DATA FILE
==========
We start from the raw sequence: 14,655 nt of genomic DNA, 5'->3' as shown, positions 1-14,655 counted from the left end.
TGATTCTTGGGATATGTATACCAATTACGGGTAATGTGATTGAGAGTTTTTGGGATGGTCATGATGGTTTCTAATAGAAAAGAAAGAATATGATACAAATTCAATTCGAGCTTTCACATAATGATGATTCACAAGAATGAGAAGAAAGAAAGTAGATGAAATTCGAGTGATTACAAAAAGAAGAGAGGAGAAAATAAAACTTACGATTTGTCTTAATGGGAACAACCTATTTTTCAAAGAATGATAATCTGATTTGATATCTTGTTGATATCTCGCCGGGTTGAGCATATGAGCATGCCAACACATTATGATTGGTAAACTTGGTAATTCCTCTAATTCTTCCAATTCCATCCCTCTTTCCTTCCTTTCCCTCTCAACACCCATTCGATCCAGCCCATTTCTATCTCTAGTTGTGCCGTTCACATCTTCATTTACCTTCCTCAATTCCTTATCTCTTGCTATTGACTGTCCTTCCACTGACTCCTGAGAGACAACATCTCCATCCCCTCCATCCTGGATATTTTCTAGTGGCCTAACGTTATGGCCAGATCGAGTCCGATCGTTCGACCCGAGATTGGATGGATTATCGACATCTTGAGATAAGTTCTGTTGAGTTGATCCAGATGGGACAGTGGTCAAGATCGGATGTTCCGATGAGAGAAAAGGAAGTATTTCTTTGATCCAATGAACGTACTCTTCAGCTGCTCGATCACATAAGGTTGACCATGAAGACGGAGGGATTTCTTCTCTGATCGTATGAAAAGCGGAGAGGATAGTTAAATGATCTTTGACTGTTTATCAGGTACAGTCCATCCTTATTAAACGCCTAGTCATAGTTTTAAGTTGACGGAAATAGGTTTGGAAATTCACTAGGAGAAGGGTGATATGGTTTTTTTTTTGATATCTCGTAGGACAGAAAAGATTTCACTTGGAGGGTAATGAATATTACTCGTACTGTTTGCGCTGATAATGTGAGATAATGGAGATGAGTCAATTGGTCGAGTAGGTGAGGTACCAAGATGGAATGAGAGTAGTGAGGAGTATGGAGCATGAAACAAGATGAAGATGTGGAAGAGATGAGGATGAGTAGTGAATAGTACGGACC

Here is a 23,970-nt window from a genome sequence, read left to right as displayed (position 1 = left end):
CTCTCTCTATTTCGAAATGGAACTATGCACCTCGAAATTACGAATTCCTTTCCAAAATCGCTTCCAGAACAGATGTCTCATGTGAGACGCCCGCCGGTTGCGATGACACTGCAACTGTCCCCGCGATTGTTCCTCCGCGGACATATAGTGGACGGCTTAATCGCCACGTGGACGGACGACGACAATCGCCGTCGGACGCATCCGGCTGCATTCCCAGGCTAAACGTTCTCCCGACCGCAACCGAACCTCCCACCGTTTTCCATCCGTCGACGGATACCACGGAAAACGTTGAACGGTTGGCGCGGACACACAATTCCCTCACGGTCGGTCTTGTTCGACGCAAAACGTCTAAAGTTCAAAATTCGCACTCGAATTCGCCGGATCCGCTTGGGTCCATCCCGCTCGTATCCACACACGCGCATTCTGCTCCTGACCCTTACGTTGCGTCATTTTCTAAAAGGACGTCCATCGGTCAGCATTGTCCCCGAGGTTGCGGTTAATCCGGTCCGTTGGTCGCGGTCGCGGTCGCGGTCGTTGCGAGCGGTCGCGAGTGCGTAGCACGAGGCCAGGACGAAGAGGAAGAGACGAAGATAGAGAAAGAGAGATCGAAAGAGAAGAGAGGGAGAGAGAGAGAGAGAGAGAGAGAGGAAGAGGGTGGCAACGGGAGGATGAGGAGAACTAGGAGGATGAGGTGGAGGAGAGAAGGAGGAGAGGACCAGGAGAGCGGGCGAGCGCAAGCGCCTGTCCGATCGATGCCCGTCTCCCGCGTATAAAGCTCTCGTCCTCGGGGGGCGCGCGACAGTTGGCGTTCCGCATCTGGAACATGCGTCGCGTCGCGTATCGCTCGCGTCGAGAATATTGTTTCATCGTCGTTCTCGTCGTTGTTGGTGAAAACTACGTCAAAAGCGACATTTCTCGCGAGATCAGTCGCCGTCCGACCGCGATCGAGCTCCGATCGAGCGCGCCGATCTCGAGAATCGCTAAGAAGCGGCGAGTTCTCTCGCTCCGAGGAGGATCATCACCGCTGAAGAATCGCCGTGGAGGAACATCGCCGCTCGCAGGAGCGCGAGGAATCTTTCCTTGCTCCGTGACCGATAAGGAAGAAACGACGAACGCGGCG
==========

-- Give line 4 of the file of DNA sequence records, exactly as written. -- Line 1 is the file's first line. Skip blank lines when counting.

CTCTCTCTATTTCGAAATGGAACTATGCACCTCGAAATTACGAATTCCTTTCCAAAATCGCTTCCAGAACAGATGTCTCATGTGAGACGCCCGCCGGTTGCGATGACACTGCAACTGTCCCCGCGATTGTTCCTCCGCGGACATATAGTGGACGGCTTAATCGCCACGTGGACGGACGACGACAATCGCCGTCGGACGCATCCGGCTGCATTCCCAGGCTAAACGTTCTCCCGACCGCAACCGAACCTCCCACCGTTTTCCATCCGTCGACGGATACCACGGAAAACGTTGAACGGTTGGCGCGGACACACAATTCCCTCACGGTCGGTCTTGTTCGACGCAAAACGTCTAAAGTTCAAAATTCGCACTCGAATTCGCCGGATCCGCTTGGGTCCATCCCGCTCGTATCCACACACGCGCATTCTGCTCCTGACCCTTACGTTGCGTCATTTTCTAAAAGGACGTCCATCGGTCAGCATTGTCCCCGAGGTTGCGGTTAATCCGGTCCGTTGGTCGCGGTCGCGGTCGCGGTCGTTGCGAGCGGTCGCGAGTGCGTAGCACGAGGCCAGGACGAAGAGGAAGAGACGAAGATAGAGAAAGAGAGATCGAAAGAGAAGAGAGGGAGAGAGAGAGAGAGAGAGAGAGAGGAAGAGGGTGGCAACGGGAGGATGAGGAGAACTAGGAGGATGAGGTGGAGGAGAGAAGGAGGAGAGGACCAGGAGAGCGGGCGAGCGCAAGCGCCTGTCCGATCGATGCCCGTCTCCCGCGTATAAAGCTCTCGTCCTCGGGGGGCGCGCGACAGTTGGCGTTCCGCATCTGGAACATGCGTCGCGTCGCGTATCGCTCGCGTCGAGAATATTGTTTCATCGTCGTTCTCGTCGTTGTTGGTGAAAACTACGTCAAAAGCGACATTTCTCGCGAGATCAGTCGCCGTCCGACCGCGATCGAGCTCCGATCGAGCGCGCCGATCTCGAGAATCGCTAAGAAGCGGCGAGTTCTCTCGCTCCGAGGAGGATCATCACCGCTGAAGAATCGCCGTGGAGGAACATCGCCGCTCGCAGGAGCGCGAGGAATCTTTCCTTGCTCCGTGACCGATAAGGAAGAAACGACGAACGCGGCG